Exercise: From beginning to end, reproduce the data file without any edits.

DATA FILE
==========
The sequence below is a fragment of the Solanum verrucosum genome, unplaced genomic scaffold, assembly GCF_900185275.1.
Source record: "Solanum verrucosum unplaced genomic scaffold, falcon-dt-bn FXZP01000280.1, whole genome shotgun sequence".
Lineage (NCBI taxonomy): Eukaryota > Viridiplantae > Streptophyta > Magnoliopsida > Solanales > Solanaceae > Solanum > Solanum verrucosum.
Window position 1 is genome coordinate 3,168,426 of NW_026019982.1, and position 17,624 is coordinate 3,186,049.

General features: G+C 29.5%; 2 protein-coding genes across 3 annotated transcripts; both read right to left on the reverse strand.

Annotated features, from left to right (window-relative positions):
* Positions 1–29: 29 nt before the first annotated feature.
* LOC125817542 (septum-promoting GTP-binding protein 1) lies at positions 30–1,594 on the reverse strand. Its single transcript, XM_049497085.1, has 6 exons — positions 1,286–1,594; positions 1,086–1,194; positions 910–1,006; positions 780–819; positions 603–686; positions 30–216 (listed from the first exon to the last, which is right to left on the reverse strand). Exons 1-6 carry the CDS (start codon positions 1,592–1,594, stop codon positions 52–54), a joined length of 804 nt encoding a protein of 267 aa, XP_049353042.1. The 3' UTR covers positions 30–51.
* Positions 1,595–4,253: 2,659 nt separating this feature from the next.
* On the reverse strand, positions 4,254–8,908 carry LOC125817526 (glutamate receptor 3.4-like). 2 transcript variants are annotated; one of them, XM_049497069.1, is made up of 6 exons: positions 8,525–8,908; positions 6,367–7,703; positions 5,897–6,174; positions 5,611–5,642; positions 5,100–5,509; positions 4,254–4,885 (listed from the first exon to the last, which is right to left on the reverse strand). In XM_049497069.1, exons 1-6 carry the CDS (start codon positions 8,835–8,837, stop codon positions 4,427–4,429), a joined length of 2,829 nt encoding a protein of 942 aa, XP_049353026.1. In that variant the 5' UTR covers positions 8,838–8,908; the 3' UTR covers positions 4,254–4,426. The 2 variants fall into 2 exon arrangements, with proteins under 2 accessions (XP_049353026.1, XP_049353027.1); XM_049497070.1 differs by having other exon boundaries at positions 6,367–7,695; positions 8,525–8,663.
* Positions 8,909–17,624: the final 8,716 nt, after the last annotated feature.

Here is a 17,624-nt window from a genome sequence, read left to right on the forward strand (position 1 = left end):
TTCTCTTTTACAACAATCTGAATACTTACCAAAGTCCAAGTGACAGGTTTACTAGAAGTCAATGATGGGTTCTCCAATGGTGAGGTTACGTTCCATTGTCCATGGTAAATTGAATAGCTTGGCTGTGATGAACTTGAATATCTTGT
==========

The sequence below is a fragment of the Solanum verrucosum genome, unplaced genomic scaffold, assembly GCF_900185275.1.
Source record: "Solanum verrucosum unplaced genomic scaffold, falcon-dt-bn FXZP01000280.1, whole genome shotgun sequence".
Lineage (NCBI taxonomy): Eukaryota > Viridiplantae > Streptophyta > Magnoliopsida > Solanales > Solanaceae > Solanum > Solanum verrucosum.
Window position 1 is genome coordinate 3,168,426 of NW_026019982.1, and position 17,624 is coordinate 3,186,049.

General features: G+C 29.5%; 2 protein-coding genes across 3 annotated transcripts; both read right to left on the reverse strand.

Annotated features, from left to right (window-relative positions):
* Positions 1–29: 29 nt before the first annotated feature.
* LOC125817542 (septum-promoting GTP-binding protein 1) lies at positions 30–1,594 on the reverse strand. Its single transcript, XM_049497085.1, has 6 exons — positions 1,286–1,594; positions 1,086–1,194; positions 910–1,006; positions 780–819; positions 603–686; positions 30–216 (listed from the first exon to the last, which is right to left on the reverse strand). Exons 1-6 carry the CDS (start codon positions 1,592–1,594, stop codon positions 52–54), a joined length of 804 nt encoding a protein of 267 aa, XP_049353042.1. The 3' UTR covers positions 30–51.
* Positions 1,595–4,253: 2,659 nt separating this feature from the next.
* On the reverse strand, positions 4,254–8,908 carry LOC125817526 (glutamate receptor 3.4-like). 2 transcript variants are annotated; one of them, XM_049497069.1, is made up of 6 exons: positions 8,525–8,908; positions 6,367–7,703; positions 5,897–6,174; positions 5,611–5,642; positions 5,100–5,509; positions 4,254–4,885 (listed from the first exon to the last, which is right to left on the reverse strand). In XM_049497069.1, exons 1-6 carry the CDS (start codon positions 8,835–8,837, stop codon positions 4,427–4,429), a joined length of 2,829 nt encoding a protein of 942 aa, XP_049353026.1. In that variant the 5' UTR covers positions 8,838–8,908; the 3' UTR covers positions 4,254–4,426. The 2 variants fall into 2 exon arrangements, with proteins under 2 accessions (XP_049353026.1, XP_049353027.1); XM_049497070.1 differs by having other exon boundaries at positions 6,367–7,695; positions 8,525–8,663.
* Positions 8,909–17,624: the final 8,716 nt, after the last annotated feature.

Here is a 17,624-nt window from a genome sequence, read left to right on the forward strand (position 1 = left end):
TTCTCTTTTACAACAATCTGAATACTTACCAAAGTCCAAGTGACAGGTTTACTAGAAGTCAATGATGGGTTCTCCAATGGTGAGGTTACGTTCCATTGTCCATGGTAAATTGAATAGCTTGGCTGTGATGAACTTGAATATCTTGT